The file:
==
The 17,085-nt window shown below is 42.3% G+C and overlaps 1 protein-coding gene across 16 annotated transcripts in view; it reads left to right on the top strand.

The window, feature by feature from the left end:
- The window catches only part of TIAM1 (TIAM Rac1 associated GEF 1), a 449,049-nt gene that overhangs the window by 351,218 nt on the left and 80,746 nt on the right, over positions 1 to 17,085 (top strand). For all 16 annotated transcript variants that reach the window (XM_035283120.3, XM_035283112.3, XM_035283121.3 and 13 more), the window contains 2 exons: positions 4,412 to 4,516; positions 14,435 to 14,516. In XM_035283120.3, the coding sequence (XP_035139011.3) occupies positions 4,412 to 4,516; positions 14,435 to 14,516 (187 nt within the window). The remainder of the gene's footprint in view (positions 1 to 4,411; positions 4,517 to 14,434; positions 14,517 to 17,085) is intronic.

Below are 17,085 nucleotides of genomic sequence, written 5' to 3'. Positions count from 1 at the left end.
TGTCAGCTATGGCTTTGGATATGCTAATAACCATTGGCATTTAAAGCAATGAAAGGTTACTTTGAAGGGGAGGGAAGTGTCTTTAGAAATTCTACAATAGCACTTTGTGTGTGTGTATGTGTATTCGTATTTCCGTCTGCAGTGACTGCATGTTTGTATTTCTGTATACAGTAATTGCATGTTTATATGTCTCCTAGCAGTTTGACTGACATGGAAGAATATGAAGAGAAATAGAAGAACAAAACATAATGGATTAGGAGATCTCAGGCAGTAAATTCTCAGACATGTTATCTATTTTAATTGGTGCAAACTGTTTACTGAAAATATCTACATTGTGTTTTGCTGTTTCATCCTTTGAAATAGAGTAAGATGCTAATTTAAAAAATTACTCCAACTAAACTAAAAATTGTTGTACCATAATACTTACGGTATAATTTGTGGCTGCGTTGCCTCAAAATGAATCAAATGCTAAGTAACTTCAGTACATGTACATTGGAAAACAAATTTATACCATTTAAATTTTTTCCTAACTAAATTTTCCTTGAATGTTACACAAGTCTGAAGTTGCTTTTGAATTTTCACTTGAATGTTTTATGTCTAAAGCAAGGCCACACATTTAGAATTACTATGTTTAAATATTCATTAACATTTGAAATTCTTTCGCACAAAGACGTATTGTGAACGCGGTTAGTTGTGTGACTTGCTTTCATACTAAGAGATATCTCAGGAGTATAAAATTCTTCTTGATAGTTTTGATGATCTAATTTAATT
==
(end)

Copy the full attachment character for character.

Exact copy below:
The 17,085-nt window shown below is 42.3% G+C and overlaps 1 protein-coding gene across 16 annotated transcripts in view; it reads left to right on the top strand.

The window, feature by feature from the left end:
- The window catches only part of TIAM1 (TIAM Rac1 associated GEF 1), a 449,049-nt gene that overhangs the window by 351,218 nt on the left and 80,746 nt on the right, over positions 1 to 17,085 (top strand). For all 16 annotated transcript variants that reach the window (XM_035283120.3, XM_035283112.3, XM_035283121.3 and 13 more), the window contains 2 exons: positions 4,412 to 4,516; positions 14,435 to 14,516. In XM_035283120.3, the coding sequence (XP_035139011.3) occupies positions 4,412 to 4,516; positions 14,435 to 14,516 (187 nt within the window). The remainder of the gene's footprint in view (positions 1 to 4,411; positions 4,517 to 14,434; positions 14,517 to 17,085) is intronic.

Below are 17,085 nucleotides of genomic sequence, written 5' to 3'. Positions count from 1 at the left end.
TGTCAGCTATGGCTTTGGATATGCTAATAACCATTGGCATTTAAAGCAATGAAAGGTTACTTTGAAGGGGAGGGAAGTGTCTTTAGAAATTCTACAATAGCACTTTGTGTGTGTGTATGTGTATTCGTATTTCCGTCTGCAGTGACTGCATGTTTGTATTTCTGTATACAGTAATTGCATGTTTATATGTCTCCTAGCAGTTTGACTGACATGGAAGAATATGAAGAGAAATAGAAGAACAAAACATAATGGATTAGGAGATCTCAGGCAGTAAATTCTCAGACATGTTATCTATTTTAATTGGTGCAAACTGTTTACTGAAAATATCTACATTGTGTTTTGCTGTTTCATCCTTTGAAATAGAGTAAGATGCTAATTTAAAAAATTACTCCAACTAAACTAAAAATTGTTGTACCATAATACTTACGGTATAATTTGTGGCTGCGTTGCCTCAAAATGAATCAAATGCTAAGTAACTTCAGTACATGTACATTGGAAAACAAATTTATACCATTTAAATTTTTTCCTAACTAAATTTTCCTTGAATGTTACACAAGTCTGAAGTTGCTTTTGAATTTTCACTTGAATGTTTTATGTCTAAAGCAAGGCCACACATTTAGAATTACTATGTTTAAATATTCATTAACATTTGAAATTCTTTCGCACAAAGACGTATTGTGAACGCGGTTAGTTGTGTGACTTGCTTTCATACTAAGAGATATCTCAGGAGTATAAAATTCTTCTTGATAGTTTTGATGATCTAATTTAATT